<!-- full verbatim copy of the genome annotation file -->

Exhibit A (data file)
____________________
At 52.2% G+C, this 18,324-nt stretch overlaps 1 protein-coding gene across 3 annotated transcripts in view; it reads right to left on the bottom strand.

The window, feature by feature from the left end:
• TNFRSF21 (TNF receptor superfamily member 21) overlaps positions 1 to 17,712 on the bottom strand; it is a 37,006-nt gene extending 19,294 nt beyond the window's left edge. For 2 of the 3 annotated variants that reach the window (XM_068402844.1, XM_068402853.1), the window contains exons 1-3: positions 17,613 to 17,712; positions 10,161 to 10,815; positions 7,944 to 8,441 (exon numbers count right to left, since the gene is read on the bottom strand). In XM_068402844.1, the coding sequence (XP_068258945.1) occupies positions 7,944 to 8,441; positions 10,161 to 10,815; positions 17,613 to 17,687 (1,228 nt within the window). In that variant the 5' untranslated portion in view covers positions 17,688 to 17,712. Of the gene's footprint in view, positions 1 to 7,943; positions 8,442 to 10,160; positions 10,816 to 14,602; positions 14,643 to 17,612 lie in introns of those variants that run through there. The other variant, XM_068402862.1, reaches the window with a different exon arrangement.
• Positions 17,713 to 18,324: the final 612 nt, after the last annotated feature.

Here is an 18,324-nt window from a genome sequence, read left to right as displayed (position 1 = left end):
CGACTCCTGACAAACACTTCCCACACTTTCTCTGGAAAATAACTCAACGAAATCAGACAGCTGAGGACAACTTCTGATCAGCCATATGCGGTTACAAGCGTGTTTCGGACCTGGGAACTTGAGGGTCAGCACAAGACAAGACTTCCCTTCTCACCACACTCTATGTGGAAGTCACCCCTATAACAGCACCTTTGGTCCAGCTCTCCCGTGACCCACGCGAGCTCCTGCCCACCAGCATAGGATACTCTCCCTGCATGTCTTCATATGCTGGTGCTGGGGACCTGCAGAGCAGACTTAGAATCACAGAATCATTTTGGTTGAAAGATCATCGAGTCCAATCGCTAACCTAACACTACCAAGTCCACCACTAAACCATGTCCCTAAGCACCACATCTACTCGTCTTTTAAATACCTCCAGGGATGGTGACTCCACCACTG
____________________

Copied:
At 52.2% G+C, this 18,324-nt stretch overlaps 1 protein-coding gene across 3 annotated transcripts in view; it reads right to left on the bottom strand.

The window, feature by feature from the left end:
• TNFRSF21 (TNF receptor superfamily member 21) overlaps positions 1 to 17,712 on the bottom strand; it is a 37,006-nt gene extending 19,294 nt beyond the window's left edge. For 2 of the 3 annotated variants that reach the window (XM_068402844.1, XM_068402853.1), the window contains exons 1-3: positions 17,613 to 17,712; positions 10,161 to 10,815; positions 7,944 to 8,441 (exon numbers count right to left, since the gene is read on the bottom strand). In XM_068402844.1, the coding sequence (XP_068258945.1) occupies positions 7,944 to 8,441; positions 10,161 to 10,815; positions 17,613 to 17,687 (1,228 nt within the window). In that variant the 5' untranslated portion in view covers positions 17,688 to 17,712. Of the gene's footprint in view, positions 1 to 7,943; positions 8,442 to 10,160; positions 10,816 to 14,602; positions 14,643 to 17,612 lie in introns of those variants that run through there. The other variant, XM_068402862.1, reaches the window with a different exon arrangement.
• Positions 17,713 to 18,324: the final 612 nt, after the last annotated feature.

Here is an 18,324-nt window from a genome sequence, read left to right as displayed (position 1 = left end):
CGACTCCTGACAAACACTTCCCACACTTTCTCTGGAAAATAACTCAACGAAATCAGACAGCTGAGGACAACTTCTGATCAGCCATATGCGGTTACAAGCGTGTTTCGGACCTGGGAACTTGAGGGTCAGCACAAGACAAGACTTCCCTTCTCACCACACTCTATGTGGAAGTCACCCCTATAACAGCACCTTTGGTCCAGCTCTCCCGTGACCCACGCGAGCTCCTGCCCACCAGCATAGGATACTCTCCCTGCATGTCTTCATATGCTGGTGCTGGGGACCTGCAGAGCAGACTTAGAATCACAGAATCATTTTGGTTGAAAGATCATCGAGTCCAATCGCTAACCTAACACTACCAAGTCCACCACTAAACCATGTCCCTAAGCACCACATCTACTCGTCTTTTAAATACCTCCAGGGATGGTGACTCCACCACTG